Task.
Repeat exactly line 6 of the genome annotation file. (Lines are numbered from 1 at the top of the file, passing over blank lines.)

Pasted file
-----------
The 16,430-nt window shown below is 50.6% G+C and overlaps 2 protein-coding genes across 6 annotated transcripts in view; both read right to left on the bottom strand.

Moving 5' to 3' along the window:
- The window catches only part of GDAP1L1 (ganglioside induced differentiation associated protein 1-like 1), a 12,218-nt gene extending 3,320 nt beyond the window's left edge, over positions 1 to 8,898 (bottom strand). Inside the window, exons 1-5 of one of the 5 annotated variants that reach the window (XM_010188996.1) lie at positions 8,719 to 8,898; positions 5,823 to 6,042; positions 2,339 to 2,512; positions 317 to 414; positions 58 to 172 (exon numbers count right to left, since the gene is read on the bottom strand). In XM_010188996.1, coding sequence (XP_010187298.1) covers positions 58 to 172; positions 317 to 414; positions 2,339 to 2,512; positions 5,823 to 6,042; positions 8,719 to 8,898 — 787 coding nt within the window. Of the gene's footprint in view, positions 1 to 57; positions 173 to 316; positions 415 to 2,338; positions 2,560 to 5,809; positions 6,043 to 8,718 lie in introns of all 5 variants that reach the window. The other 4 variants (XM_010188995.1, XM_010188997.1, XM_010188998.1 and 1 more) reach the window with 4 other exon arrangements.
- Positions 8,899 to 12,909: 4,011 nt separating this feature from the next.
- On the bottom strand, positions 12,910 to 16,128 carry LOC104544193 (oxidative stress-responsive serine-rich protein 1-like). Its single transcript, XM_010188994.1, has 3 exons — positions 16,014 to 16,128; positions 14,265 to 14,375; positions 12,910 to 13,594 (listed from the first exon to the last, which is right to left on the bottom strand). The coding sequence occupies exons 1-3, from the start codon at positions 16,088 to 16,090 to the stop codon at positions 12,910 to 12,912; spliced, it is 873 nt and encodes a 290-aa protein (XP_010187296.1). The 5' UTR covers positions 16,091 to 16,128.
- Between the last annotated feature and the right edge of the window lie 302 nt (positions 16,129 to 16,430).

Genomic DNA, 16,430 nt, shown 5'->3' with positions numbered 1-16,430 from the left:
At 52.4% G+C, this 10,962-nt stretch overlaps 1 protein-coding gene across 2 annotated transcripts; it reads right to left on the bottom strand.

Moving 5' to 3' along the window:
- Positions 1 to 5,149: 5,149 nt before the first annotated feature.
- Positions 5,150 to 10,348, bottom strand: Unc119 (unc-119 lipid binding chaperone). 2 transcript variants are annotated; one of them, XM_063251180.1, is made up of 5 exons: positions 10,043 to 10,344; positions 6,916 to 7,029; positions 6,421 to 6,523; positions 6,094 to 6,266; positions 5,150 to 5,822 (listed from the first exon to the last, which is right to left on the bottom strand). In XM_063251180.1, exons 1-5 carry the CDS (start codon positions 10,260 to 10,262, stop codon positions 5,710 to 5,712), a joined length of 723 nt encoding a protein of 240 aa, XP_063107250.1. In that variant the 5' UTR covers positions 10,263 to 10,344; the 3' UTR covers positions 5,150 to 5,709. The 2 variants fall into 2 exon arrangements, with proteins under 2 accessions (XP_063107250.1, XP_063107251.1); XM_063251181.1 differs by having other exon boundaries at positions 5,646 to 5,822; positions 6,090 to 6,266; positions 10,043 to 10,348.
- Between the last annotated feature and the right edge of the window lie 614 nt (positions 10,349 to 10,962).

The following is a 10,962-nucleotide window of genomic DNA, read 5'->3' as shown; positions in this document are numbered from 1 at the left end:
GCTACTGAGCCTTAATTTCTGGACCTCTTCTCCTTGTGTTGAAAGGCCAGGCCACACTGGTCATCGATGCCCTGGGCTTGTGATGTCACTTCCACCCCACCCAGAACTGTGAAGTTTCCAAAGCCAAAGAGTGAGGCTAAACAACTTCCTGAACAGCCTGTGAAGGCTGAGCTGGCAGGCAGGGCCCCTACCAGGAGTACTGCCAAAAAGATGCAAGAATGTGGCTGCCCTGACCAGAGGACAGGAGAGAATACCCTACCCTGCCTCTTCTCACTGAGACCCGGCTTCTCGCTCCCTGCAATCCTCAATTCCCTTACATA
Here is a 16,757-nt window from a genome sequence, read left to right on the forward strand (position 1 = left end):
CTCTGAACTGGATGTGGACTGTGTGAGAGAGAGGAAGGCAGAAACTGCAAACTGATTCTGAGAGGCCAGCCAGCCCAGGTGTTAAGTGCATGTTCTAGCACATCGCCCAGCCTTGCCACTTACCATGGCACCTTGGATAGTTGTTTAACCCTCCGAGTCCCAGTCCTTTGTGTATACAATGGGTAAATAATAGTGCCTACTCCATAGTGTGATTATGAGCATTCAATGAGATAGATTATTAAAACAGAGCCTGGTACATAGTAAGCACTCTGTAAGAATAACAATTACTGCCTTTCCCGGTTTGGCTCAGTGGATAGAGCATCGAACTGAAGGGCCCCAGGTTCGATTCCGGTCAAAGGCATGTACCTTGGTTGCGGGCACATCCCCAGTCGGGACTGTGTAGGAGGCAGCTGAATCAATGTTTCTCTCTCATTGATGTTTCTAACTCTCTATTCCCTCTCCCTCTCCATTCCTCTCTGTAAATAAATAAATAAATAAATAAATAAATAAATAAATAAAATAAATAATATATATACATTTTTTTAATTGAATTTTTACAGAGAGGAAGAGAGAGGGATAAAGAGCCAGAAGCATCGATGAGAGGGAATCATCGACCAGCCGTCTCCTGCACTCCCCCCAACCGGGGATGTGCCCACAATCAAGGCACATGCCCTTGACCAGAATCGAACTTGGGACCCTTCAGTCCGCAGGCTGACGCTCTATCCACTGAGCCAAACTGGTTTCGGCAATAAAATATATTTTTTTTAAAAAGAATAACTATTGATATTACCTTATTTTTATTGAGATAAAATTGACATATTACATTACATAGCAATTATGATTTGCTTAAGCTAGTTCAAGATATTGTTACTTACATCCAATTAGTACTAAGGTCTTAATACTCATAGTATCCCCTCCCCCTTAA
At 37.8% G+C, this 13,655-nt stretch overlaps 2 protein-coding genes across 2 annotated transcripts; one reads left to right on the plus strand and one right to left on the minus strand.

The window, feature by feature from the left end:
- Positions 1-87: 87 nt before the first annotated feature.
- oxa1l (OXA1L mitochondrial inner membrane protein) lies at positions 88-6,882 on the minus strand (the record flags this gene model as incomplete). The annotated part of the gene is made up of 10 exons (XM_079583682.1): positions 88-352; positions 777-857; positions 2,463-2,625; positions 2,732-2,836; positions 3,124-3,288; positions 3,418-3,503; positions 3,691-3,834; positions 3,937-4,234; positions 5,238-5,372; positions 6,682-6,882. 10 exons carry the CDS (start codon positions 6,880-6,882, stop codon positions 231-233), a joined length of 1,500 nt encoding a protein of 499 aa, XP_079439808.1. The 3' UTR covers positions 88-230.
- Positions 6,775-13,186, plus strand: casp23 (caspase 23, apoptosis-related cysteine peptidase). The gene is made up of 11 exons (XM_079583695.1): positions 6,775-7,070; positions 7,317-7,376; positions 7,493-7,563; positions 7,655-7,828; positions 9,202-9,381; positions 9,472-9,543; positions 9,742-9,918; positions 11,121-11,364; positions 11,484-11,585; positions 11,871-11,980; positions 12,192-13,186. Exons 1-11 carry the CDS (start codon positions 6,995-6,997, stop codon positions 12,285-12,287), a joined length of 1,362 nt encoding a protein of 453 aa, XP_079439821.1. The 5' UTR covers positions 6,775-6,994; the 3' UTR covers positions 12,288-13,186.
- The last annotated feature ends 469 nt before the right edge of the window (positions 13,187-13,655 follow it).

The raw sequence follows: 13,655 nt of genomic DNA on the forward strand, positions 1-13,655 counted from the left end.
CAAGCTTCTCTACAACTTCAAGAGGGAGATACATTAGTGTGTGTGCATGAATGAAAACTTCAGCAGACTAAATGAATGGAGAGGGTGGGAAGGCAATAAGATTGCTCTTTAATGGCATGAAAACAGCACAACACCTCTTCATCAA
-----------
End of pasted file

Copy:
- Between the last annotated feature and the right edge of the window lie 302 nt (positions 16,129 to 16,430).